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Brain Structure and Function

, Volume 223, Issue 7, pp 3169–3181 | Cite as

Adolescent isolation rearing produces a prepulse inhibition deficit correlated with expression of the NMDA GluN1 subunit in the nucleus accumbens

  • Megan L. Fitzgerald
  • Virginia M. PickelEmail author
Original Article

Abstract

Adolescence is a transition period during which social interaction is necessary for normal brain and behavior development. Severely abnormal social interactions during adolescence can increase the incidence of lifelong psychiatric disease. Decreased prepulse inhibition (PPI) is a quantifiable hallmark of some psychiatric illnesses in humans and can be elicited in rodents by isolation rearing throughout the adolescent transition period. PPI is a measure of sensorimotor gating in which the nucleus accumbens (Acb) is crucially involved. The Acb is comprised of core and shell subregions, which receive convergent dopaminergic and glutamatergic inputs. To gain insight into the neurobiological correlates of adolescent adversity, we conducted electron microscopic immunolabeling of dopamine D1 receptors (D1Rs) and the GluN1 subunit of glutamate NMDA receptors in the Acb of isolation-reared (IR) adult male rats. In all animals, GluN1 was primarily located in dendritic profiles, many of which also contained D1Rs. GluN1 was also observed in perisynaptic glia and axon terminals. In IR rats compared with group-reared controls, GluN1 density was selectively decreased in D1R-containing dendrites of the Acb core. Across all animals, dendritic GluN1 density correlated with average percent PPI, implicating endogenous expression of NMDA receptors of the Acb as a possible substrate of the PPI response. These results suggest that adolescent isolation dampens NMDA-mediated excitation in direct (D1R-containing) output neurons of the Acb, and that these changes influence the operational measure of PPI.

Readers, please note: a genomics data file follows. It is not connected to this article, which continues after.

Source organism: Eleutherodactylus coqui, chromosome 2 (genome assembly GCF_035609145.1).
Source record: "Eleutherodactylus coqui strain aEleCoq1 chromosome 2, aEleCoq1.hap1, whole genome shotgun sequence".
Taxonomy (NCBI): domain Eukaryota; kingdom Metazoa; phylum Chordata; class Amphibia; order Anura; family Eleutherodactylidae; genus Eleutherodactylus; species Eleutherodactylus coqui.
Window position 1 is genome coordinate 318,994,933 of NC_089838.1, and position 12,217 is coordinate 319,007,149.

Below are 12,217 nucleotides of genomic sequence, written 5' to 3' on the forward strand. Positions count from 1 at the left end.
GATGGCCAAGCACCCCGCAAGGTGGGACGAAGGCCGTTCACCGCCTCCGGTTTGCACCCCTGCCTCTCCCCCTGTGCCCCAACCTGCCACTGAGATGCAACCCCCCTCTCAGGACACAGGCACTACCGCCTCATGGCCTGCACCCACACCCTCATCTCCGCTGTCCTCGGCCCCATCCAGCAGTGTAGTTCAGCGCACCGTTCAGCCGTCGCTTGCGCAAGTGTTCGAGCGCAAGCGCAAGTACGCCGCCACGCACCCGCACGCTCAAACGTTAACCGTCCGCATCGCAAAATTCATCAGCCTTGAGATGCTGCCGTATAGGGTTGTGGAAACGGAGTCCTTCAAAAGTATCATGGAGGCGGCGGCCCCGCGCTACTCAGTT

Keywords

NMDA receptor D1 receptor Sensorimotor gating Social isolation Adolescence Electron microscopy 

Notes

Acknowledgements

The authors gratefully acknowledge the receipt of National Institute of Drug Abuse funding on Grants T32DA7274 to MLF and DA004600 to VMP, and National Institute of Mental Health funding on Grants T32MH15144 to MLF and MH40342 to VMP.

Compliance with ethical standards

Conflict of interest

The authors declare that they have no conflicts of interest.

Human/animal rights

This article does not contain any studies with human participants performed by any of the authors. All procedures involving animals were carried out in accordance with the National Institutes of Health Guidelines for the Care and Use of Laboratory Animals, and were approved by the Institutional Animal Care and Use Committees (IACUC) at Weill-Cornell Medical College. Every effort was made to minimize the number of animals used and their suffering.

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Copyright information

© Springer-Verlag GmbH Germany, part of Springer Nature 2018

Authors and Affiliations

  1. 1.Brain and Mind Research InstituteWeill Cornell MedicineNew YorkUSA
  2. 2.New York State Psychiatric InstituteColumbia UniversityNew YorkUSA

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